KZN Museum scientist discovers new spider species

2019-02-19 16:06
Dr John Midgley, assistant director of natural science at the KZN Museum, holds up a photo of the Ceratogyrus attonitifier — a new species of baboon spider he discovered in Angola. PHOTO: Ian Carbutt

Dr John Midgley, assistant director of natural science at the KZN Museum, holds up a photo of the Ceratogyrus attonitifier — a new species of baboon spider he discovered in Angola. PHOTO: Ian Carbutt

Multimedia   ·   User Galleries   ·   News in Pictures Send us your pictures  ·  Send us your stories

A 15cm-long spider with orange hair and blue-green feet that was found in Angola has been confirmed as a new species among the horned baboon spiders, thanks to a soft “horn” to devour its prey, rather than a hard horn common to this genus.

KZN Museum scientist Dr John Midgley, who is the assistant director of natural science at the museum, made the discovery in late 2016. It was confirmed as a new species on February 6, and named Ceratogyrus attonitifier — attonitifier being a Greek word meaning “one that brings astonishment”.

Midgley told The Witness he knew right away that it was unlike anything seen before. “In some species of baboon spider there are little projections [or horns] on the back of the carapus muscle, this gives it more power to devour its prey. This spider doesn’t have that; it has a strange soft projection with no muscles. It looks completely ‘wrong’.

“It’s so bizarre: it is something that doesn’t look like it should exist.”

Midgley made the discovery while conducting a biodiversity survey commissioned by the Angolan government, which was seeking to set up national parks. He said exploration in Angola has been difficult in the past because of the civil wars and during colonial rule.

The team was looking at the possibility of the Angolan government setting up conservation sites around bodies of water that feed the Okavango Delta.

“The Delta has been conserved for decades, but whatever happens upstream will have consequences for the main area, so the point of our survey was to collect data to motivate for the creation of conservation sites.”

Midgley said a spider burrow had caught his eye. “I took out one spider and it looked very strange. We found two more burrows and found similar spiders and were confident we had found something new.

“Normally new species are discovered under a microscope while working through samples, but in this one I felt immediately this was new.”

He said he will now work on trying to find out more about the spider, including what effect its environment has over why its horn developed in this unusual way. “One of the wonderful things about being a scientist is that we can say ‘I don’t know — but I will find out’.”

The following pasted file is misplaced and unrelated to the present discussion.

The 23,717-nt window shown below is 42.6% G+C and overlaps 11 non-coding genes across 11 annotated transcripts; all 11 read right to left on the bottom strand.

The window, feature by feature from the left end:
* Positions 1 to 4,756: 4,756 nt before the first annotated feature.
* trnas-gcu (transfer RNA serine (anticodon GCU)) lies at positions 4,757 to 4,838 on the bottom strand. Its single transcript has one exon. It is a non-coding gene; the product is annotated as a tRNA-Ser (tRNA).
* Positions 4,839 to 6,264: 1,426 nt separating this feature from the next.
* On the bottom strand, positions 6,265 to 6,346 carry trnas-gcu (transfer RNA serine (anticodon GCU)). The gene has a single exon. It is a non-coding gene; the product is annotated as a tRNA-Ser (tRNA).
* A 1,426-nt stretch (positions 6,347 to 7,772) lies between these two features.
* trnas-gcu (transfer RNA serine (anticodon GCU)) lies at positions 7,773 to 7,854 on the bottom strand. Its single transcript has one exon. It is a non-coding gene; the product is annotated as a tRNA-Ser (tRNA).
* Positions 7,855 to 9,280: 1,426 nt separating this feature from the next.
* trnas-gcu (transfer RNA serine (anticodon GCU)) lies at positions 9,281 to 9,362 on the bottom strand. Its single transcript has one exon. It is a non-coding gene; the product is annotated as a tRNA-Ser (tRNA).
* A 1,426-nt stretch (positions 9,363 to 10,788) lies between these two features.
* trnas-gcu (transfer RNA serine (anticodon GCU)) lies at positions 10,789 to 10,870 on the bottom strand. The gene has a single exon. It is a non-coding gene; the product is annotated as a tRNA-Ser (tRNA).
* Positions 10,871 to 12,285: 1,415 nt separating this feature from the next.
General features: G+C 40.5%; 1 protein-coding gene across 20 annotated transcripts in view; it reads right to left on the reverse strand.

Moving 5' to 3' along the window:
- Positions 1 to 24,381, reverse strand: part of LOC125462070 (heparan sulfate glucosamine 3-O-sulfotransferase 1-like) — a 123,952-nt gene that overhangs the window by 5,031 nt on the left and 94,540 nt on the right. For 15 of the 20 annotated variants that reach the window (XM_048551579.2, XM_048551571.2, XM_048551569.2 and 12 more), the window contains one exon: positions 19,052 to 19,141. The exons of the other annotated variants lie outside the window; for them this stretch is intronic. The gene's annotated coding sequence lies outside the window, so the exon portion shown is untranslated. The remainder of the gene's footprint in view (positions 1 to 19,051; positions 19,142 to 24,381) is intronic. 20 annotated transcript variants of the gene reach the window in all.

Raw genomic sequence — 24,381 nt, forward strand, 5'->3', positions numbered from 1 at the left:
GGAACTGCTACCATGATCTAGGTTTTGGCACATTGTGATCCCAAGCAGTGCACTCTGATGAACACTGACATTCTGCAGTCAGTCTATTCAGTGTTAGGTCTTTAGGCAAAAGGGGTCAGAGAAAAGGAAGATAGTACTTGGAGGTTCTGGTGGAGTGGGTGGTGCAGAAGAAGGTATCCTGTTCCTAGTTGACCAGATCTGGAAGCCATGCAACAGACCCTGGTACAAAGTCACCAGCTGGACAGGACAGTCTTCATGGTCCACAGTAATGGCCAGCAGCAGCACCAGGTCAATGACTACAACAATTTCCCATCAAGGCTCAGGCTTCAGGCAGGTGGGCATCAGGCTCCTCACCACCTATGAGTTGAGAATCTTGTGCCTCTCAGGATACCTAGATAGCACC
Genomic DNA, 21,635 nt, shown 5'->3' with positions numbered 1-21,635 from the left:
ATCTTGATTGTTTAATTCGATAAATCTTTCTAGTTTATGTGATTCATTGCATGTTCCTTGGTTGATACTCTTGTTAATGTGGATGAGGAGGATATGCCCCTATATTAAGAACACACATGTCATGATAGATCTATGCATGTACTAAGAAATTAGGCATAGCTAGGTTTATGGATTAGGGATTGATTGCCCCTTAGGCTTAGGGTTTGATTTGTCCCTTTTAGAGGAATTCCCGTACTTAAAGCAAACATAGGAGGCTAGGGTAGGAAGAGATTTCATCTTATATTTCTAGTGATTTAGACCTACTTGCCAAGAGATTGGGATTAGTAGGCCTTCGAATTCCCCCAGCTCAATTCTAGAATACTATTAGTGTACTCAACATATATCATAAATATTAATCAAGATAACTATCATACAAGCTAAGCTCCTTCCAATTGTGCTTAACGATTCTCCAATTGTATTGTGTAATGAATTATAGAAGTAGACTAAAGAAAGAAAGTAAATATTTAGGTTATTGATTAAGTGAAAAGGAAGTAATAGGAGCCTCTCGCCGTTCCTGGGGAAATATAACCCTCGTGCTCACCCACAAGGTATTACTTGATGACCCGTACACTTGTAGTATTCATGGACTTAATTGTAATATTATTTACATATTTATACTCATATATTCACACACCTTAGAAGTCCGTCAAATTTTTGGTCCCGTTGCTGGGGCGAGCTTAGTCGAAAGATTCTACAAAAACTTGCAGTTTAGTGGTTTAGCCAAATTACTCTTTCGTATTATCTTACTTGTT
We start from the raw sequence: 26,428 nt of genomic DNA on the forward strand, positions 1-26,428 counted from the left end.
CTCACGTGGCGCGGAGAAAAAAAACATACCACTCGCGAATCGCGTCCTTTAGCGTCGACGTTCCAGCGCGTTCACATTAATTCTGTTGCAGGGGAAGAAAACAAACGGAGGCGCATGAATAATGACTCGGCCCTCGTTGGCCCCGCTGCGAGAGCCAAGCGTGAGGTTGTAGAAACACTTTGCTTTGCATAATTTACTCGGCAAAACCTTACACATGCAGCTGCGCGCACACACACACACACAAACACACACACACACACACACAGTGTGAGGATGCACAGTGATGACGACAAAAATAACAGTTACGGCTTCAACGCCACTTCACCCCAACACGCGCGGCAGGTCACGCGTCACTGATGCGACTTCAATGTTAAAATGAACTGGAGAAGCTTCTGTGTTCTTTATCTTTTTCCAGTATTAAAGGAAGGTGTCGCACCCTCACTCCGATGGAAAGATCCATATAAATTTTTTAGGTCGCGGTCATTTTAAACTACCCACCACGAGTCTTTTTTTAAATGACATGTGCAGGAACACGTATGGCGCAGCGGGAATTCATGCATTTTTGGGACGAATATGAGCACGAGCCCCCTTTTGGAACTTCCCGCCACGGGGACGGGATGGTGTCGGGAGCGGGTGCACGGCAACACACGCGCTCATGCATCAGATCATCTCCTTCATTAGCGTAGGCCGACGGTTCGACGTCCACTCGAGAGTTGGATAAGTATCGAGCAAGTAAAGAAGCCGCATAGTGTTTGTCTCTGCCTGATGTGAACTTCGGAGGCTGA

Midgley said they were keeping the exact location of the spiders under wraps to prevent illegal trading in the spiders.

Baboon spiders are a subfamily of tarantulas and are native to Africa. Little is known about their biogeography and ecology but readers can help map the distribution of southern Africa’s baboon spiders by posting photos to the website:

Read more on:    pietermaritzburg  |  spiders

Join the conversation! encourages commentary submitted via MyNews24. Contributions of 200 words or more will be considered for publication.

We reserve editorial discretion to decide what will be published.
Read our comments policy for guidelines on contributions.

Inside News24

Traffic Alerts
There are new stories on the homepage. Click here to see them.


Create Profile

Creating your profile will enable you to submit photos and stories to get published on News24.

Please provide a username for your profile page:

This username must be unique, cannot be edited and will be used in the URL to your profile page across the entire network.


Location Settings

News24 allows you to edit the display of certain components based on a location. If you wish to personalise the page based on your preferences, please select a location for each component and click "Submit" in order for the changes to take affect.

Facebook Sign-In

Hi News addict,

Join the News24 Community to be involved in breaking the news.

Log in with Facebook to comment and personalise news, weather and listings.